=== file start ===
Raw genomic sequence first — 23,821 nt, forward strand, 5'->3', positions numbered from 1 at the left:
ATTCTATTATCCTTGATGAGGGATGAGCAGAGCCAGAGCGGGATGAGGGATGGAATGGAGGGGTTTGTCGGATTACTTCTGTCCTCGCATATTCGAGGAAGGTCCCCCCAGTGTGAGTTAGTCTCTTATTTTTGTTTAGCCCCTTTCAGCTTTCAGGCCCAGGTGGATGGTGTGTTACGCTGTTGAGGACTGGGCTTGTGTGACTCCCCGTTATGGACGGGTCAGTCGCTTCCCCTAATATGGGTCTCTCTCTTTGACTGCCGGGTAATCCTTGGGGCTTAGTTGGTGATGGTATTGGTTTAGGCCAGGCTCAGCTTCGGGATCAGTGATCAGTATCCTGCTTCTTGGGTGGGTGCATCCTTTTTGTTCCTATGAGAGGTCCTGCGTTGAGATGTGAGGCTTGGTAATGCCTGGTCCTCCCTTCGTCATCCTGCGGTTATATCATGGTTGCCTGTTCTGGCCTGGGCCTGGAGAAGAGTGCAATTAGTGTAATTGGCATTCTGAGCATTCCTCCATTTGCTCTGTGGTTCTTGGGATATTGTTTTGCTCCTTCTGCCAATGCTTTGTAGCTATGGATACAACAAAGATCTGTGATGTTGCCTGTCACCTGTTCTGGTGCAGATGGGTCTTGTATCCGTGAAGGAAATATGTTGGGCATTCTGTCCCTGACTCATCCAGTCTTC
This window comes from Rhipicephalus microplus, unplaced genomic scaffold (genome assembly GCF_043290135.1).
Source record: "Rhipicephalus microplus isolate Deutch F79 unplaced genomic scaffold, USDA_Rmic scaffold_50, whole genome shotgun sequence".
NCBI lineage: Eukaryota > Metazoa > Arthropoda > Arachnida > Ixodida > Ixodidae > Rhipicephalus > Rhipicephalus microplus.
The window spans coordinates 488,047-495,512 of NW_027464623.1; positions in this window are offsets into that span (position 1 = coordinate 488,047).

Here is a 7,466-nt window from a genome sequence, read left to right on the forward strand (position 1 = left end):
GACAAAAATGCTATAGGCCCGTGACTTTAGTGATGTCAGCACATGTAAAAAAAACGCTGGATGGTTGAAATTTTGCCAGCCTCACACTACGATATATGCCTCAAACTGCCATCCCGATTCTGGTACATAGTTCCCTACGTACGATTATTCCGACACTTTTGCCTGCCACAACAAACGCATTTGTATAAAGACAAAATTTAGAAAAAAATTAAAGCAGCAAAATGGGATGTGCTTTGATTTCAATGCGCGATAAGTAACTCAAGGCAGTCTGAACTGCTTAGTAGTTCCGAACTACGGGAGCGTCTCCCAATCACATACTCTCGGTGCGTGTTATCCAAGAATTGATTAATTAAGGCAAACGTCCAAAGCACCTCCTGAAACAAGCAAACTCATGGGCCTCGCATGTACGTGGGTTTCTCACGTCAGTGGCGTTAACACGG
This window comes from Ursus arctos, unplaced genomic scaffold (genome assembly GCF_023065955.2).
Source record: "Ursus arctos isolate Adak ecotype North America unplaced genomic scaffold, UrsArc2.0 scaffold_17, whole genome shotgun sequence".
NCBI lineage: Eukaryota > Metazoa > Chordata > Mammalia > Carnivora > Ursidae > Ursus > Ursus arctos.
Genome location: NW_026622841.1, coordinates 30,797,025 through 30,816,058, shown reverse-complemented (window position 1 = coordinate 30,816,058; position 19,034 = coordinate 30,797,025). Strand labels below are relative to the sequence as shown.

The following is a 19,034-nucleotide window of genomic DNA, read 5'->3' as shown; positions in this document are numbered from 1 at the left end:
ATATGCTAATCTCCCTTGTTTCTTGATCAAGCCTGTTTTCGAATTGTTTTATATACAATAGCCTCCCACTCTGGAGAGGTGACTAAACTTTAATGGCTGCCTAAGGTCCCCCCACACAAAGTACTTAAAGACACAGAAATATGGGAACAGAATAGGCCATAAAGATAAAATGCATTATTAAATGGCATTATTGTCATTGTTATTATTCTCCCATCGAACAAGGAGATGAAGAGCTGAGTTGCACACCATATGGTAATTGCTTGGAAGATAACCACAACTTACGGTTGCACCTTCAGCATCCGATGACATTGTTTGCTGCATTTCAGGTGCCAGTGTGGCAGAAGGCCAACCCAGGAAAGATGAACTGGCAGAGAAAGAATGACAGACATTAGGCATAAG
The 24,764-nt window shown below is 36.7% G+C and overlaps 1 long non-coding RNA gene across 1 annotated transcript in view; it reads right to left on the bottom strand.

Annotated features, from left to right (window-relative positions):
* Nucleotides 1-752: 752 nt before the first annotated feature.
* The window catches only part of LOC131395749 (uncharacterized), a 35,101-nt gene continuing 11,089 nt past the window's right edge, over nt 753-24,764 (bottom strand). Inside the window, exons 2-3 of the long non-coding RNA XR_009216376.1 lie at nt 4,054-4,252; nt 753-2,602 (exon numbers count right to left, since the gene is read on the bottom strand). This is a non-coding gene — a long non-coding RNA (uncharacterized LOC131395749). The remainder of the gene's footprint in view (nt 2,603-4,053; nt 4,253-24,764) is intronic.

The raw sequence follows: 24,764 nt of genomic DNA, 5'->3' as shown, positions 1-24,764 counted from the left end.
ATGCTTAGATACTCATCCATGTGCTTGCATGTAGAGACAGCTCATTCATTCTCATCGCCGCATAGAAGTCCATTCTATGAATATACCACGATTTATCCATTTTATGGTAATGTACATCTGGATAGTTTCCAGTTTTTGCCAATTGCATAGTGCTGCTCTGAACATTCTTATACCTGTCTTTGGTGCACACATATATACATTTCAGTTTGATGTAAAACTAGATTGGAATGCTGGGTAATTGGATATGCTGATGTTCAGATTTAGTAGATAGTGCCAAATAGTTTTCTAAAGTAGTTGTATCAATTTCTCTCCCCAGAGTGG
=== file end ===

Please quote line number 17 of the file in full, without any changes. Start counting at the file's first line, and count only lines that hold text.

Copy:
* Nucleotides 1-752: 752 nt before the first annotated feature.